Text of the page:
June 30, 2013 - 10:36 AM
It’s the kind of accident that safety experts warn us about every summer.
A Kootenay man, 25, is in serious condition after diving into shallow water during a middle of the night swim with friends in the South Thompson River in Kamloops.
Kamloops RCMP and the paramedics from the B.C. Ambulance Service were called to Riverside Park at about 2:30 a.m.
Sgt. Edward Preto says the victim was rushed to Royal Inland Hospital, and than transported to Vancouver General Hospital.
There's no word on his current condition.
According to the Canadian Red Cross, over 50% of diving injuries and deaths involved alcohol and/or drug abuse.
The statistics on diving injuries and deaths break down like this:
* Diving is leading sports-related spinal cord injuries
* Many diving incidents result in quadriplegia – a partial or complete loss of functioning in legs, arms and the trunk area.
* Almost 90% of people with serious injuries caused by careless diving are confined to a wheelchair FOR LIFE.
* 95% of diving injuries occur in water 5 feet deep or less, in an unsupervised setting with no warning signs.
* The average diving-related spinal injury casualty is male, 17-22 years old, with no formal training in diving.
* Diving incidents often occur during a first-time visit to the location.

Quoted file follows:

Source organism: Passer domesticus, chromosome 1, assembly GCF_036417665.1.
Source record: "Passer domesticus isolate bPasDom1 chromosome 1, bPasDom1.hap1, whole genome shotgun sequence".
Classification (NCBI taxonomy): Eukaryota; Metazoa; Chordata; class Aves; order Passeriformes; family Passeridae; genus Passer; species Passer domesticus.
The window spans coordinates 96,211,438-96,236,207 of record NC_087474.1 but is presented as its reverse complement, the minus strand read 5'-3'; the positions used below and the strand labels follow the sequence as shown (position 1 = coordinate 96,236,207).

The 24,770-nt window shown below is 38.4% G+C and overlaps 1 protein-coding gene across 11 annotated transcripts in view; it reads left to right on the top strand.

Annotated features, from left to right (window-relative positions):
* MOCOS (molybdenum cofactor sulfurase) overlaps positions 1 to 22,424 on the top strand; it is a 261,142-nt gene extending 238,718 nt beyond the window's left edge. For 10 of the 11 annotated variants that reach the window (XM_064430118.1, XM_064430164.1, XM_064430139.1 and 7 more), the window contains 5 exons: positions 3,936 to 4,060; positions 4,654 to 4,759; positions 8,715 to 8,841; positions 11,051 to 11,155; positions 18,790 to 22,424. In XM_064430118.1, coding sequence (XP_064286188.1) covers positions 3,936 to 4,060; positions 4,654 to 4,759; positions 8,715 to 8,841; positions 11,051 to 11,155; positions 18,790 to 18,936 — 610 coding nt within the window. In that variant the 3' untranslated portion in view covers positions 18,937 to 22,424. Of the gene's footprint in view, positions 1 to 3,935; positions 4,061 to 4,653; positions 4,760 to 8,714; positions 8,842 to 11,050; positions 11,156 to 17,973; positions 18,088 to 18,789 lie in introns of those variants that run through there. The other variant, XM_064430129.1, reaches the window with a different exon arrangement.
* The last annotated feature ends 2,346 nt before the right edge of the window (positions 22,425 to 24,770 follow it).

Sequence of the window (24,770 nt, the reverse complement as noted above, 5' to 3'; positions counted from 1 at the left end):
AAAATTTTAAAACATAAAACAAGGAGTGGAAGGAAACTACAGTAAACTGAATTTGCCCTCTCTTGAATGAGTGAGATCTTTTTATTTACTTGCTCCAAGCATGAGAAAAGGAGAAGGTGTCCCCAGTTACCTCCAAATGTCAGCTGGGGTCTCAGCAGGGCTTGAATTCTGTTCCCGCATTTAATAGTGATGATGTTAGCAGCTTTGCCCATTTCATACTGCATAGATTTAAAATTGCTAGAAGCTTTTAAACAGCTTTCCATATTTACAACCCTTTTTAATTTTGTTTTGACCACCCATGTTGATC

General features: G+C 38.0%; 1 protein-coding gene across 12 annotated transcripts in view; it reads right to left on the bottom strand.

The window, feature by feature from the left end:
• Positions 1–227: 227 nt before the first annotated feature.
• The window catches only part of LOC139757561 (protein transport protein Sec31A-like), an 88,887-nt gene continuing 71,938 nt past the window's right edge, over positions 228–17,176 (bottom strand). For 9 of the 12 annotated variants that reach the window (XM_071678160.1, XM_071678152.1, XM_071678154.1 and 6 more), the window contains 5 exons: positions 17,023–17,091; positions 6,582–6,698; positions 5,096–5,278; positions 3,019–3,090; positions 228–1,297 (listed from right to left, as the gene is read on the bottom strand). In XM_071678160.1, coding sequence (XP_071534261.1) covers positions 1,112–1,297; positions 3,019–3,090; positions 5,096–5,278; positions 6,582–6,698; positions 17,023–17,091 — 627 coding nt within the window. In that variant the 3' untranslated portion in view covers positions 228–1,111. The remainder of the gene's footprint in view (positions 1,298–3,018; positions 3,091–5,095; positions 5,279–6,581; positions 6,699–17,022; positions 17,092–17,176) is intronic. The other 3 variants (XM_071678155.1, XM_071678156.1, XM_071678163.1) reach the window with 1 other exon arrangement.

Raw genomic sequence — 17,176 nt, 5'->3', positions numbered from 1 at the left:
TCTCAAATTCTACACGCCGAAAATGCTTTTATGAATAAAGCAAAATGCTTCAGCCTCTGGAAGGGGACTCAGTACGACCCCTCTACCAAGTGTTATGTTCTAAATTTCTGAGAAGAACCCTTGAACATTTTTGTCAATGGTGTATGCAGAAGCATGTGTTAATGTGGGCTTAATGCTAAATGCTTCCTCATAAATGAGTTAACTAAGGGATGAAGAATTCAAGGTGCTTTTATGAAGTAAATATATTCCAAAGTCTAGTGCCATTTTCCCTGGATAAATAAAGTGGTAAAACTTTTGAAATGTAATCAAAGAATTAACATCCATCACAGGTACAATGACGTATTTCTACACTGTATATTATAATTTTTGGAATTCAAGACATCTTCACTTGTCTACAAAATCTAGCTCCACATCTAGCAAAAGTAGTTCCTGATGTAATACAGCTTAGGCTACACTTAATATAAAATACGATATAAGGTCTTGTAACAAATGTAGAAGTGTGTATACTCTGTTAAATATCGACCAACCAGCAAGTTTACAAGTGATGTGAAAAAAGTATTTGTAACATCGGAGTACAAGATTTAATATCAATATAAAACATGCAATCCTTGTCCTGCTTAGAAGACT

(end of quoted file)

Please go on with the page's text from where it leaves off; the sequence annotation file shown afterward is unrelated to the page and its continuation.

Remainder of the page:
* Over 50% of diving injuries/deaths involve alcohol and/or drug abuse.
* Over 40% of spinal injuries caused by careless diving occur in backyard pools.
* Diving can be a fun activity; however, it can also lead to serious spinal cord injury and death.
* Parents can help prevent spinal cord injuries by setting a good example of where and how to enter water. In familiar and unfamiliar water, always go in FEET FIRST THE FIRST TIME!
Here are some safety tips from the Canadian Red Cross:
* Obey “No Diving” signs/markings and diving depth regulations.
* Check the shape of the pool or waterfront bottom to be sure diving area is large enough and deep enough for the intended dive. It should be twice your height for the whole dive.
* Dive only where there is ample clearance from the point of entry to the up-slope in front of the take-off point (i.e. deck or dock). The presence of a diving board does not necessarily mean that it is safe to dive. Pools at homes, motels and hotels may not be safe for diving.
* Dive in clear, unobstructed water. Always check first for objects under the surface such as logs, stumps, boulders and pilings, and be aware of variable or changing depths.
* Always enter the water FEET FIRST THE FIRST TIME, to be sure of the water depth and be aware of any hazards.
News from © InfoTel News Ltd, 2013